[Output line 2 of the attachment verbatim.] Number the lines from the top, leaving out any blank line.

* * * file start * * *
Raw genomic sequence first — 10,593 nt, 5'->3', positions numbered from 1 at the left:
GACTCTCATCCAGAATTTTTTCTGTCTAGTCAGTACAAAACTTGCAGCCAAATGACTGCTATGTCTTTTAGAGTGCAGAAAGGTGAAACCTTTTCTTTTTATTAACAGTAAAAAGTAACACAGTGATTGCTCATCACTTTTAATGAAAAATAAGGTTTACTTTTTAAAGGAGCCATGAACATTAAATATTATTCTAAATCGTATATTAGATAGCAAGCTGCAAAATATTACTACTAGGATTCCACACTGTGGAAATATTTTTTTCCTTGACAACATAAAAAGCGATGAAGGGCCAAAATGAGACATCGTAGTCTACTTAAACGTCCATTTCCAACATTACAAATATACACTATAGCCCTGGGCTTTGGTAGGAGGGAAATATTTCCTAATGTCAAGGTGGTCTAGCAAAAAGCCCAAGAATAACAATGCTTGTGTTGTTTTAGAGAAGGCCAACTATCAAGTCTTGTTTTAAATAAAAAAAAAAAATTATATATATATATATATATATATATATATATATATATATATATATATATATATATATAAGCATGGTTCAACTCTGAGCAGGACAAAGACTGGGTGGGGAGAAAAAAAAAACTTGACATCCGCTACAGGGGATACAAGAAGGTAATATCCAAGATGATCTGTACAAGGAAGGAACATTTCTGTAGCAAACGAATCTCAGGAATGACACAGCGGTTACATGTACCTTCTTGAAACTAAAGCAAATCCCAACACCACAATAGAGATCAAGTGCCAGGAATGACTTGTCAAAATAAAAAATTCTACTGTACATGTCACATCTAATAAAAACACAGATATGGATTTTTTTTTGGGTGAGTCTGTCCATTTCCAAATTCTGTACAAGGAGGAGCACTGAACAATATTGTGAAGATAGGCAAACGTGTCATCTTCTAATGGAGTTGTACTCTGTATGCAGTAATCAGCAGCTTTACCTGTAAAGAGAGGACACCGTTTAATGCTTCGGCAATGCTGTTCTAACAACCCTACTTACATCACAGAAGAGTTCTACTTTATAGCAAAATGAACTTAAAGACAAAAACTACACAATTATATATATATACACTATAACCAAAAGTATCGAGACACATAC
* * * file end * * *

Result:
GACTCTCATCCAGAATTTTTTCTGTCTAGTCAGTACAAAACTTGCAGCCAAATGACTGCTATGTCTTTTAGAGTGCAGAAAGGTGAAACCTTTTCTTTTTATTAACAGTAAAAAGTAACACAGTGATTGCTCATCACTTTTAATGAAAAATAAGGTTTACTTTTTAAAGGAGCCATGAACATTAAATATTATTCTAAATCGTATATTAGATAGCAAGCTGCAAAATATTACTACTAGGATTCCACACTGTGGAAATATTTTTTTCCTTGACAACATAAAAAGCGATGAAGGGCCAAAATGAGACATCGTAGTCTACTTAAACGTCCATTTCCAACATTACAAATATACACTATAGCCCTGGGCTTTGGTAGGAGGGAAATATTTCCTAATGTCAAGGTGGTCTAGCAAAAAGCCCAAGAATAACAATGCTTGTGTTGTTTTAGAGAAGGCCAACTATCAAGTCTTGTTTTAAATAAAAAAAAAAAATTATATATATATATATATATATATATATATATATATATATATATATATATATATATATAAGCATGGTTCAACTCTGAGCAGGACAAAGACTGGGTGGGGAGAAAAAAAAAACTTGACATCCGCTACAGGGGATACAAGAAGGTAATATCCAAGATGATCTGTACAAGGAAGGAACATTTCTGTAGCAAACGAATCTCAGGAATGACACAGCGGTTACATGTACCTTCTTGAAACTAAAGCAAATCCCAACACCACAATAGAGATCAAGTGCCAGGAATGACTTGTCAAAATAAAAAATTCTACTGTACATGTCACATCTAATAAAAACACAGATATGGATTTTTTTTTGGGTGAGTCTGTCCATTTCCAAATTCTGTACAAGGAGGAGCACTGAACAATATTGTGAAGATAGGCAAACGTGTCATCTTCTAATGGAGTTGTACTCTGTATGCAGTAATCAGCAGCTTTACCTGTAAAGAGAGGACACCGTTTAATGCTTCGGCAATGCTGTTCTAACAACCCTACTTACATCACAGAAGAGTTCTACTTTATAGCAAAATGAACTTAAAGACAAAAACTACACAATTATATATATATACACTATAACCAAAAGTATCGAGACACATAC